"We spend too much time firefighting and fighting among oursleves" ..."our management meetings are taking too much time, they're just not productive anymore" ..."it was a good idea, but it lacks direction. It has no day to day manager sitting abover it" ..."these measures have come at the expense of innovation." Sound familiar? These are all real statements from real employees in businesses where the organisation itself, and the priorities that it sets, have become the end and not the means. Places where people do what gets counted, and lose sight of what counts. Optimistic sales projections, creative accounting, fear of risk taking, uneccessary meetings, e-mail "cc" culture, resistance to change, empire building...all symptoms of people playing the organisational game. It comes to every organisation, and it drains resources and squanders opportunities. Are your people doing what needs doing? or doing what gets measured once a month? How many people in your business can't get to the bigger competitive challenges beacause they're busy "firefighting"? This book will explore why and how people play the political game, respond to internal dynamics rather than market movements and work to company deadlines rather than market trends. It will show you how to understand and identify the symptoms of playing the system, mitigate its effects and then act to tackle its causes. It's time to stop playing the organisation game and start playing the competitive game. In a world in which organisations are facing an ongoing struggle to improve their outcomes, it has become increasingly clear that by simply 'cranking up' the productivity targets, their organisational gains are rarely sustainable. Of all the issues facing organisations that are inhibiting this ability, it is the organisational population's ability to 'game the system' that limits the success of initiatives. In order to be able to deal effectively with this issues, managers at all levels need to understand the dynamics at play in an organisation that create the ability to 'game the system,' as well as ways in which to mitigate its effects. Gaming the system occurs on many levels in an organisation, and in many forms. Gaming the System identifies how structures in organisations (both explicit and implicit policies and procedures, stated goals, and mental models) drive behaviours that are detrimental to long-term organisational success. Through the utilisation of case examples, the book shows how to identify these behaviours and develop ways in which to counteract their negative effects that will minimise the long-term personal and organisational potential. The book highlights three core-competencies that can mitigate the negative impacts of organisational gaming the system.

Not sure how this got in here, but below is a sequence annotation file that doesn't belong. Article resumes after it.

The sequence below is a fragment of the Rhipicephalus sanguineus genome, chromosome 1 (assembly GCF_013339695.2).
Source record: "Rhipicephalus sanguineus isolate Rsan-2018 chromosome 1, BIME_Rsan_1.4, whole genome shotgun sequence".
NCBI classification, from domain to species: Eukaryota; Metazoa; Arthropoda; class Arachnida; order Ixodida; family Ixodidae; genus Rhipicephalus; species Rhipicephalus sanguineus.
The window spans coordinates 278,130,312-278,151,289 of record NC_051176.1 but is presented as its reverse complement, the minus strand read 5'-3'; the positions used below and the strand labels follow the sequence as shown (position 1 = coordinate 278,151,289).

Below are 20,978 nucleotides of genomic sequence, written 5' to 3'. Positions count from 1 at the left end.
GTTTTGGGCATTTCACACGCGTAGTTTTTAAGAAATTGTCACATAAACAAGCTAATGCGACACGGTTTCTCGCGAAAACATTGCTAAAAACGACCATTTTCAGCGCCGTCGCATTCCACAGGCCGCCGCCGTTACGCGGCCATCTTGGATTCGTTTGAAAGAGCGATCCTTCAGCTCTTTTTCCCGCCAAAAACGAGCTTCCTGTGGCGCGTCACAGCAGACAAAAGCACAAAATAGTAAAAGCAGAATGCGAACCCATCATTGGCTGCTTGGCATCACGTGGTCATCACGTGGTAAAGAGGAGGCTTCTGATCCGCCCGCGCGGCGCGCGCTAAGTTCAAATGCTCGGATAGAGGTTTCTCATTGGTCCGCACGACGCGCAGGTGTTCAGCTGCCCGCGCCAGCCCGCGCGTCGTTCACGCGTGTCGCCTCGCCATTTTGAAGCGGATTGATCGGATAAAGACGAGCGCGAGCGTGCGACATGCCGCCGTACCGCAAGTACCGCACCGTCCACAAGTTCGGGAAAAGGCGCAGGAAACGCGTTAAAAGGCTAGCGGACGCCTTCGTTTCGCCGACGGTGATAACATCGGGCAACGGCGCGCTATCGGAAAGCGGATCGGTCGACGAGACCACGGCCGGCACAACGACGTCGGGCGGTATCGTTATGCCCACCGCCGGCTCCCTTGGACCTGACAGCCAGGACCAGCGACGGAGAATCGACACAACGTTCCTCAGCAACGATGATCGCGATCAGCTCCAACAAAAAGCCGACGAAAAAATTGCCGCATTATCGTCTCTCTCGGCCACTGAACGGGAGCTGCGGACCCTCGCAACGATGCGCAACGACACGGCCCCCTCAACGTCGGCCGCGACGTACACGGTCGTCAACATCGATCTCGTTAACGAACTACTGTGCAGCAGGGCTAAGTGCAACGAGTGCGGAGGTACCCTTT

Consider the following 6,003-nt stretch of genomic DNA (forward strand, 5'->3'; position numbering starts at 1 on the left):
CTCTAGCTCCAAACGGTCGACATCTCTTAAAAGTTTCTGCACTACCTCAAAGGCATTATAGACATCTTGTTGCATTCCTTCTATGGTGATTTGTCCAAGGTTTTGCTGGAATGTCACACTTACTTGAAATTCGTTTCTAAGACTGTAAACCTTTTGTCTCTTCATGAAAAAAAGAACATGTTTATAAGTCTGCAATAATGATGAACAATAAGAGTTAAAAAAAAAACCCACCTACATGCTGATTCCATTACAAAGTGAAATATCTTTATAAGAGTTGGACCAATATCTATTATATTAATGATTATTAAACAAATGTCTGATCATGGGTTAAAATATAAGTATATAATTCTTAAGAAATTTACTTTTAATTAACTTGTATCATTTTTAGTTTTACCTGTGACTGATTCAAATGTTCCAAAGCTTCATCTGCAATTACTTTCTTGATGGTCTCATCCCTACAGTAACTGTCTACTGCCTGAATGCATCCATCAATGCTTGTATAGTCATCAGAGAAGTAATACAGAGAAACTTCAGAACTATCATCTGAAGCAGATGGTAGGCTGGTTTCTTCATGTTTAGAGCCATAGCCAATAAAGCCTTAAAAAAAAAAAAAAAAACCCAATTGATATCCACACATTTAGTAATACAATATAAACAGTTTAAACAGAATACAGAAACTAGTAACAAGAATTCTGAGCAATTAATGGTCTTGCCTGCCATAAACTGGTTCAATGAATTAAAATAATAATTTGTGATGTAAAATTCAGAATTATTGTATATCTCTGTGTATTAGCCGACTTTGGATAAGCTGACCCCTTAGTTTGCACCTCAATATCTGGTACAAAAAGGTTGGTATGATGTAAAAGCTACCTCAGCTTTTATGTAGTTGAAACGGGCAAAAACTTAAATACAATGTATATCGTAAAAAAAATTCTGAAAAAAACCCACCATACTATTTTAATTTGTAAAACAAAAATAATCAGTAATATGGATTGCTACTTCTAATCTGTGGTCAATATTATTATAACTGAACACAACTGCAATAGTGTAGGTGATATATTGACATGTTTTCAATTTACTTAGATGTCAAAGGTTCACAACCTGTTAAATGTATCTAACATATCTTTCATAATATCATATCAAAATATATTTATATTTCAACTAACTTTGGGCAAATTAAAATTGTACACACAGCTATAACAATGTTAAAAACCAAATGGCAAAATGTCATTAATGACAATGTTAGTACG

"synopsis" may belong to another edition of this title.
How many people in your business canÕt get to the bigger competitive challenges because theyÕre too busy ÔfirefightingÕ?
How can your business stop playing the organizational game and start playing the competitive game?
In order to be able to deal effectively with these issues, managers at all levels need to understand the dynamics at play in an organization that create the ability to Ôgame the system.Õ
This book will explore why and how people play the political game, respond to internal dynamics rather than market movements and work to company deadlines rather than market trends. It will show you how to understand and identify the symptoms of playing the strategy game, how to mitigate its effects and then act to tackle its causes.
"In Gaming the System, Jim Rieley artfully minimizes the divide between business skills and common sense management practicesÉ He shows depth and a belief in people and their needs in todayÕs business arena that will strike a chord in every organizational development leaderÕs heart. Gaming the System should help readers to take greater responsibility for growing organizational effectiveness through communication, a focus on core capabilities, and shared vision."
—Marcia Bradley, Chief People Officer, Ericsson Wireless Communications, San Diego
"What a fountain of information for both established as well as new organizations, ItÕs a refreshing perspective on cutting through the mess. It will serve all of us who are wracked by never-ending organizational problems."
—Jaye Muller, the founder and former Chair of JFAX CorporationAbout the Author:
James B. Rieley, PhD., BSc, is the Global Head of Leadership Development for Celerant Consulting. Since 1987 he has been working in the area of innovation and organizational dynamics. He has written extensively on quality and his work has been sited in the most leading publications within the area.
"About this title" may belong to another edition of this title.
Book Description Financial Times Prentice Hall, 2001. Hardcover. Book Condition: New. HARDCOVER, BRAND NEW COPY, Perfect Shape, Not a Remainder, No Black Remainder Mark MH60-907Fast Shipping With Online Tracking, International Orders shipped Global Priority Air Mail, All orders handled with care and shipped promptly in secure packaging, we ship Mon-Sat and send shipment confirmation emails. Our customer service is friendly, we answer emails fast, accept returns and work hard to deliver 100% Customer Satisfaction!. Bookseller Inventory # 0710020034
Book Description Financial Times Prentice Hall, 2001. Hardcover. Book Condition: New. Bookseller Inventory # DADAX0273654195
Book Description Financial Times Prentice Hall, 2001. Hardcover. Book Condition: New. book. Bookseller Inventory # M0273654195
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